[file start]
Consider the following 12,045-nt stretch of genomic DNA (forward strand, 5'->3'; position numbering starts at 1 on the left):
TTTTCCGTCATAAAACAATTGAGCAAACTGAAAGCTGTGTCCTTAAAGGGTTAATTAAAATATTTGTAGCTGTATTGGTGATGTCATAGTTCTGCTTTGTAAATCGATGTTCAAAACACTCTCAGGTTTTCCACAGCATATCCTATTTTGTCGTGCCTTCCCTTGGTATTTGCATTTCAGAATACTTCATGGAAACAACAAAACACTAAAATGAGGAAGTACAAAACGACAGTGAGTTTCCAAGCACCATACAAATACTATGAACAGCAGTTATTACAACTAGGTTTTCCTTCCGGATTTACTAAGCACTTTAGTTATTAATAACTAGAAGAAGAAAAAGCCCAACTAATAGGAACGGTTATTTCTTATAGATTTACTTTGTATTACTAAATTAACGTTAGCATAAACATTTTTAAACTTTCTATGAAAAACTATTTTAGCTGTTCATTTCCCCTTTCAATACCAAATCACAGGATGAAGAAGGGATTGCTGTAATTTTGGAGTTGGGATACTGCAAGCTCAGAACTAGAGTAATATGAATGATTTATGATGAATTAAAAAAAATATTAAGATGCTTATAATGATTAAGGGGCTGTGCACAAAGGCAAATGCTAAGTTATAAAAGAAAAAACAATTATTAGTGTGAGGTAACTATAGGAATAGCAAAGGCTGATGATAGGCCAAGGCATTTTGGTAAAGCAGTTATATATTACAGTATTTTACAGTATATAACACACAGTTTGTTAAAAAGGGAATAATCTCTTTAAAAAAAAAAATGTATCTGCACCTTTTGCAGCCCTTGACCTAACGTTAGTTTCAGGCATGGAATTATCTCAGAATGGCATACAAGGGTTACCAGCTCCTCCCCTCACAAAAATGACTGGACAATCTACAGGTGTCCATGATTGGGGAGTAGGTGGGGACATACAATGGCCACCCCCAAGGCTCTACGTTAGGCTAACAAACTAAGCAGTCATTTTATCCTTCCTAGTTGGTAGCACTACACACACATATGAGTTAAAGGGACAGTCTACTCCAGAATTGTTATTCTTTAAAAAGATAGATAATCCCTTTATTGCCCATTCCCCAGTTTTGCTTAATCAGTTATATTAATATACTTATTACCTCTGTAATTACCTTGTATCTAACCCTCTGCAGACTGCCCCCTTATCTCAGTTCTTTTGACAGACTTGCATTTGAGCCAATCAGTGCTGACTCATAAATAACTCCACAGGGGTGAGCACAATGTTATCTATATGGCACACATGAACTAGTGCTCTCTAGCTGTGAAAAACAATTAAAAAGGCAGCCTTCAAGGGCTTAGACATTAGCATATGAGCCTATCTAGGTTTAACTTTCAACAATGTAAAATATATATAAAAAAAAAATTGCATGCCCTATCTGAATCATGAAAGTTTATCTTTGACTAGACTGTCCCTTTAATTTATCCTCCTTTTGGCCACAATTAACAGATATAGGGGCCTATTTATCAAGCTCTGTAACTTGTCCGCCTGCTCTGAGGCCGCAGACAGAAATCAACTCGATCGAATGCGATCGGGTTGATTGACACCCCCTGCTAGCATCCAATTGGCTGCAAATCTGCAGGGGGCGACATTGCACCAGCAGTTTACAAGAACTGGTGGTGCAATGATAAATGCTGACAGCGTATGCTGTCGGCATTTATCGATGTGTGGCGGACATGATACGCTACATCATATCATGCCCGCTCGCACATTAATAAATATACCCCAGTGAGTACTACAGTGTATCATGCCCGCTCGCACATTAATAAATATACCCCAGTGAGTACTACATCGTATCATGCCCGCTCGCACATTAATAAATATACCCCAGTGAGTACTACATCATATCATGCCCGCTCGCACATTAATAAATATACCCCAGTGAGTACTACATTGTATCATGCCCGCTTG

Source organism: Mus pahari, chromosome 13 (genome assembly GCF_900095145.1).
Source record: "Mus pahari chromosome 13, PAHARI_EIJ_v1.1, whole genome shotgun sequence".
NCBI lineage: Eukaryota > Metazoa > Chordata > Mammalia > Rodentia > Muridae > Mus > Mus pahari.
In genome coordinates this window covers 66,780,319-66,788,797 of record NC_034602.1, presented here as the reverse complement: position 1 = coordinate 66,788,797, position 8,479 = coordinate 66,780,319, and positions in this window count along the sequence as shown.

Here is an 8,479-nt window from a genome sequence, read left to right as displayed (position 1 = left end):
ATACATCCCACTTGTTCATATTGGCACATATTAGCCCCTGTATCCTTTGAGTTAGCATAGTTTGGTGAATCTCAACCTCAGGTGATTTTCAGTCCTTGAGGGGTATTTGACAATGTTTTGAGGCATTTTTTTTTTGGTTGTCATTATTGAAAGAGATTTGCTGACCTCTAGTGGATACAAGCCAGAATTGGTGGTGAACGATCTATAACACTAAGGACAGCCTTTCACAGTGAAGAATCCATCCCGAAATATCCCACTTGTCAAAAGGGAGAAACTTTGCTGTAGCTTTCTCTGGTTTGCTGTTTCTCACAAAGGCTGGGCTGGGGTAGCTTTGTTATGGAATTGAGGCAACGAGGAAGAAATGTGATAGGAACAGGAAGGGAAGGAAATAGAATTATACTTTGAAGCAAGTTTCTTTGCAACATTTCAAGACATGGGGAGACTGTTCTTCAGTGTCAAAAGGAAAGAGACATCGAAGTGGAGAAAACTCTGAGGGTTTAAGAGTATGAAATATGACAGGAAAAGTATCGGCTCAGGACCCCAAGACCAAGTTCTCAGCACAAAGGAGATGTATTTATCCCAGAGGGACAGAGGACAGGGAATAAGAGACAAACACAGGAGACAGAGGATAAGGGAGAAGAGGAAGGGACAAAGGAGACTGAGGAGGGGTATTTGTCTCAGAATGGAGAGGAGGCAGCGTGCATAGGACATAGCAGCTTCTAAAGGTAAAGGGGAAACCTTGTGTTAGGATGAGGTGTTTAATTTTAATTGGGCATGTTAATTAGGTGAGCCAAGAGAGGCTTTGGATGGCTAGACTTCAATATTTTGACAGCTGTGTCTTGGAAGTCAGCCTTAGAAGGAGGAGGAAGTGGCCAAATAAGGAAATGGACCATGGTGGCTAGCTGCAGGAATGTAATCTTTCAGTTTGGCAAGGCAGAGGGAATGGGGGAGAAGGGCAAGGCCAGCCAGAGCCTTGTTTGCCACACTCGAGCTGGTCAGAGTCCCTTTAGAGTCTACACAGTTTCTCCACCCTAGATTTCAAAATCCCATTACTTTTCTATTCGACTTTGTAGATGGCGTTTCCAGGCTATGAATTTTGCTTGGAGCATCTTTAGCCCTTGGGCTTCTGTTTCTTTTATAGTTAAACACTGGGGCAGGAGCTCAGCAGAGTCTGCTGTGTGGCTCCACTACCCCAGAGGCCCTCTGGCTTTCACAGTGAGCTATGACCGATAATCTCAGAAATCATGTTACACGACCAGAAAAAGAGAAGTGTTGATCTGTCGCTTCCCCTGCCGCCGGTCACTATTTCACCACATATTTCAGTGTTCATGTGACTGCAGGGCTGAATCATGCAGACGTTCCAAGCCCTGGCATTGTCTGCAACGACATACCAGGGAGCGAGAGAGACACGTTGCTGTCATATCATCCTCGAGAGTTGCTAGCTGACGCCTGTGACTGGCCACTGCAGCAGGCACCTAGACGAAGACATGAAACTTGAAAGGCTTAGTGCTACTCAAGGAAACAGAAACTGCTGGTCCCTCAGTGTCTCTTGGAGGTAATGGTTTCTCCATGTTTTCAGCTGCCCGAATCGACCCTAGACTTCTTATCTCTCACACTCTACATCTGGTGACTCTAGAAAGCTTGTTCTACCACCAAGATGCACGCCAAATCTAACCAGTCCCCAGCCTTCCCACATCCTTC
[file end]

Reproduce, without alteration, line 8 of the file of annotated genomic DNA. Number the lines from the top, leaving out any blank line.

ATACATCCCACTTGTTCATATTGGCACATATTAGCCCCTGTATCCTTTGAGTTAGCATAGTTTGGTGAATCTCAACCTCAGGTGATTTTCAGTCCTTGAGGGGTATTTGACAATGTTTTGAGGCATTTTTTTTTTGGTTGTCATTATTGAAAGAGATTTGCTGACCTCTAGTGGATACAAGCCAGAATTGGTGGTGAACGATCTATAACACTAAGGACAGCCTTTCACAGTGAAGAATCCATCCCGAAATATCCCACTTGTCAAAAGGGAGAAACTTTGCTGTAGCTTTCTCTGGTTTGCTGTTTCTCACAAAGGCTGGGCTGGGGTAGCTTTGTTATGGAATTGAGGCAACGAGGAAGAAATGTGATAGGAACAGGAAGGGAAGGAAATAGAATTATACTTTGAAGCAAGTTTCTTTGCAACATTTCAAGACATGGGGAGACTGTTCTTCAGTGTCAAAAGGAAAGAGACATCGAAGTGGAGAAAACTCTGAGGGTTTAAGAGTATGAAATATGACAGGAAAAGTATCGGCTCAGGACCCCAAGACCAAGTTCTCAGCACAAAGGAGATGTATTTATCCCAGAGGGACAGAGGACAGGGAATAAGAGACAAACACAGGAGACAGAGGATAAGGGAGAAGAGGAAGGGACAAAGGAGACTGAGGAGGGGTATTTGTCTCAGAATGGAGAGGAGGCAGCGTGCATAGGACATAGCAGCTTCTAAAGGTAAAGGGGAAACCTTGTGTTAGGATGAGGTGTTTAATTTTAATTGGGCATGTTAATTAGGTGAGCCAAGAGAGGCTTTGGATGGCTAGACTTCAATATTTTGACAGCTGTGTCTTGGAAGTCAGCCTTAGAAGGAGGAGGAAGTGGCCAAATAAGGAAATGGACCATGGTGGCTAGCTGCAGGAATGTAATCTTTCAGTTTGGCAAGGCAGAGGGAATGGGGGAGAAGGGCAAGGCCAGCCAGAGCCTTGTTTGCCACACTCGAGCTGGTCAGAGTCCCTTTAGAGTCTACACAGTTTCTCCACCCTAGATTTCAAAATCCCATTACTTTTCTATTCGACTTTGTAGATGGCGTTTCCAGGCTATGAATTTTGCTTGGAGCATCTTTAGCCCTTGGGCTTCTGTTTCTTTTATAGTTAAACACTGGGGCAGGAGCTCAGCAGAGTCTGCTGTGTGGCTCCACTACCCCAGAGGCCCTCTGGCTTTCACAGTGAGCTATGACCGATAATCTCAGAAATCATGTTACACGACCAGAAAAAGAGAAGTGTTGATCTGTCGCTTCCCCTGCCGCCGGTCACTATTTCACCACATATTTCAGTGTTCATGTGACTGCAGGGCTGAATCATGCAGACGTTCCAAGCCCTGGCATTGTCTGCAACGACATACCAGGGAGCGAGAGAGACACGTTGCTGTCATATCATCCTCGAGAGTTGCTAGCTGACGCCTGTGACTGGCCACTGCAGCAGGCACCTAGACGAAGACATGAAACTTGAAAGGCTTAGTGCTACTCAAGGAAACAGAAACTGCTGGTCCCTCAGTGTCTCTTGGAGGTAATGGTTTCTCCATGTTTTCAGCTGCCCGAATCGACCCTAGACTTCTTATCTCTCACACTCTACATCTGGTGACTCTAGAAAGCTTGTTCTACCACCAAGATGCACGCCAAATCTAACCAGTCCCCAGCCTTCCCACATCCTTC